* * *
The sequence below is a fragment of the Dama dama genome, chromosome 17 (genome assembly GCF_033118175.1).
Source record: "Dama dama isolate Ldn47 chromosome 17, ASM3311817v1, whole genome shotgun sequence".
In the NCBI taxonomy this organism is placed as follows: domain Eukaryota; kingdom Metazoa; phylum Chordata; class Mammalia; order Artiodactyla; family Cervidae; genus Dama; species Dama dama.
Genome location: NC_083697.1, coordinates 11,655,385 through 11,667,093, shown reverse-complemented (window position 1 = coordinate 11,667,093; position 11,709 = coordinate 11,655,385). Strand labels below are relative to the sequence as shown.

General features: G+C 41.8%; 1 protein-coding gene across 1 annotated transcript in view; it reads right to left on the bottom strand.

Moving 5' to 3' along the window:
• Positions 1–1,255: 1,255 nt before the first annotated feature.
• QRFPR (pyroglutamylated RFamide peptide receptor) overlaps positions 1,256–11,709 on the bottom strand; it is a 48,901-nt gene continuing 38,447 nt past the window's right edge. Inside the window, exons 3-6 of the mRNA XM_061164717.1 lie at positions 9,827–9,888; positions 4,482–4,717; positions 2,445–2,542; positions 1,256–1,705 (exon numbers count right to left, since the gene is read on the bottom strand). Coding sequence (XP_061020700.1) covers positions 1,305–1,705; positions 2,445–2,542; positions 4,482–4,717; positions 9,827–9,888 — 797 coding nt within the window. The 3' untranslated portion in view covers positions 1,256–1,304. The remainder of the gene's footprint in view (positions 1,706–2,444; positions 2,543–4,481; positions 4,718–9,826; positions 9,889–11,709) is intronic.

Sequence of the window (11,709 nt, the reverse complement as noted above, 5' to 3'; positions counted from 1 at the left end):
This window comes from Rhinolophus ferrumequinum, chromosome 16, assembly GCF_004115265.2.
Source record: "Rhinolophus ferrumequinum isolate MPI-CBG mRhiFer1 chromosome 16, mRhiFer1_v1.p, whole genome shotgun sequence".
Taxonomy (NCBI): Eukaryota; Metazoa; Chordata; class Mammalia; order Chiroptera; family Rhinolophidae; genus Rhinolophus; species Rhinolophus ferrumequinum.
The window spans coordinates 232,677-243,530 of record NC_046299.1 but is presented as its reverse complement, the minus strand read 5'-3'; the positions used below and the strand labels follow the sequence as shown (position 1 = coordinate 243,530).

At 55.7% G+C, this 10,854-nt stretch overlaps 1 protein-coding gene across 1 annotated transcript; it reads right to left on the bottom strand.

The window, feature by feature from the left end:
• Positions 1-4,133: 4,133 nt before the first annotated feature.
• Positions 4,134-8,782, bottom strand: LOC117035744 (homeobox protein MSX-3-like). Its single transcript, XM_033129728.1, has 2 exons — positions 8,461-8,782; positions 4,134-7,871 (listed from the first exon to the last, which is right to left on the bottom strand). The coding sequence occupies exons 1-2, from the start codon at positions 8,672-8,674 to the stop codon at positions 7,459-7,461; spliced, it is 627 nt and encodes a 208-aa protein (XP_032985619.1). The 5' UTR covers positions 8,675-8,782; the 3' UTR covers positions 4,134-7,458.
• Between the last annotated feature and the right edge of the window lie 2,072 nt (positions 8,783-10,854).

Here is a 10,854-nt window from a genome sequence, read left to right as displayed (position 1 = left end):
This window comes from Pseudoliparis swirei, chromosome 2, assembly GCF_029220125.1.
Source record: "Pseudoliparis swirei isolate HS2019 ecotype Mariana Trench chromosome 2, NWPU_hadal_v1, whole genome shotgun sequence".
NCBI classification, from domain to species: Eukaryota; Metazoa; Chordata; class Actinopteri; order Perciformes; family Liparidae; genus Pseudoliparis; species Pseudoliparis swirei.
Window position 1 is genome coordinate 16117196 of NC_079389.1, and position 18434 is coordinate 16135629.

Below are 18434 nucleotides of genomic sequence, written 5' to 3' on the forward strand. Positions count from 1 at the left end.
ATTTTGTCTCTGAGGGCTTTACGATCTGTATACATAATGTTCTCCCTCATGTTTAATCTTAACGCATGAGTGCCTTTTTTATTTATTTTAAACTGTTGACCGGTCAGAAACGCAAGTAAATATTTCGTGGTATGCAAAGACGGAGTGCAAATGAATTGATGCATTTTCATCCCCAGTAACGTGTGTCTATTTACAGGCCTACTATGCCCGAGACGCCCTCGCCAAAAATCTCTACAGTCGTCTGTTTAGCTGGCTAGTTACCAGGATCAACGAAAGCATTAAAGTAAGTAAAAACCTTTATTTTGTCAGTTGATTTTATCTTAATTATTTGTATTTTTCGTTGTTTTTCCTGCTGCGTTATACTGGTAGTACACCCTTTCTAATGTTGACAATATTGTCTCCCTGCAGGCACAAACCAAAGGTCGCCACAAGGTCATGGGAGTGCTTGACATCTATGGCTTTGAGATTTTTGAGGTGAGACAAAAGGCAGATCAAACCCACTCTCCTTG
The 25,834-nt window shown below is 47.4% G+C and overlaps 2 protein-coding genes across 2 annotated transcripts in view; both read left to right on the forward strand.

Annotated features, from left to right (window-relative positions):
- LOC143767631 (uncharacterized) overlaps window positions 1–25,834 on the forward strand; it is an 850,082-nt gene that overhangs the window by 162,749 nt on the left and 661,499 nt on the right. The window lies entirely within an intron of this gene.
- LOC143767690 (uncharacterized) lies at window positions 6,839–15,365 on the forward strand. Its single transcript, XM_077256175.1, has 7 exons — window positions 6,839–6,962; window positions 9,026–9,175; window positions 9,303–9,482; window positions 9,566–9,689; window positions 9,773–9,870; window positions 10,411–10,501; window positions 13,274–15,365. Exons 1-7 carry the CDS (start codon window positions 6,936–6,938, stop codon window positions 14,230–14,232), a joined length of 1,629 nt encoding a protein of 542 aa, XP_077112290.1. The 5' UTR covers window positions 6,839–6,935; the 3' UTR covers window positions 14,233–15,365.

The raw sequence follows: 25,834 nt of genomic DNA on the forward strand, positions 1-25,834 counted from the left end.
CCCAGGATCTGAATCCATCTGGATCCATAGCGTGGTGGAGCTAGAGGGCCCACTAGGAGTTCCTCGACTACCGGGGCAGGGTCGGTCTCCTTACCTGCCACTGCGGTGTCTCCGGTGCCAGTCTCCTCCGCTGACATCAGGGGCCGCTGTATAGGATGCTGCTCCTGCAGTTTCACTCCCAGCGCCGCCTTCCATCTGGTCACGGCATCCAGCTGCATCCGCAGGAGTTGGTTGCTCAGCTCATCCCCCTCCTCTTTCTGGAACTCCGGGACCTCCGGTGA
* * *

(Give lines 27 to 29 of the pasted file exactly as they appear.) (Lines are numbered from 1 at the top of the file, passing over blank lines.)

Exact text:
Annotated features, from left to right (window-relative positions):
- LOC143767631 (uncharacterized) overlaps window positions 1–25,834 on the forward strand; it is an 850,082-nt gene that overhangs the window by 162,749 nt on the left and 661,499 nt on the right. The window lies entirely within an intron of this gene.
- LOC143767690 (uncharacterized) lies at window positions 6,839–15,365 on the forward strand. Its single transcript, XM_077256175.1, has 7 exons — window positions 6,839–6,962; window positions 9,026–9,175; window positions 9,303–9,482; window positions 9,566–9,689; window positions 9,773–9,870; window positions 10,411–10,501; window positions 13,274–15,365. Exons 1-7 carry the CDS (start codon window positions 6,936–6,938, stop codon window positions 14,230–14,232), a joined length of 1,629 nt encoding a protein of 542 aa, XP_077112290.1. The 5' UTR covers window positions 6,839–6,935; the 3' UTR covers window positions 14,233–15,365.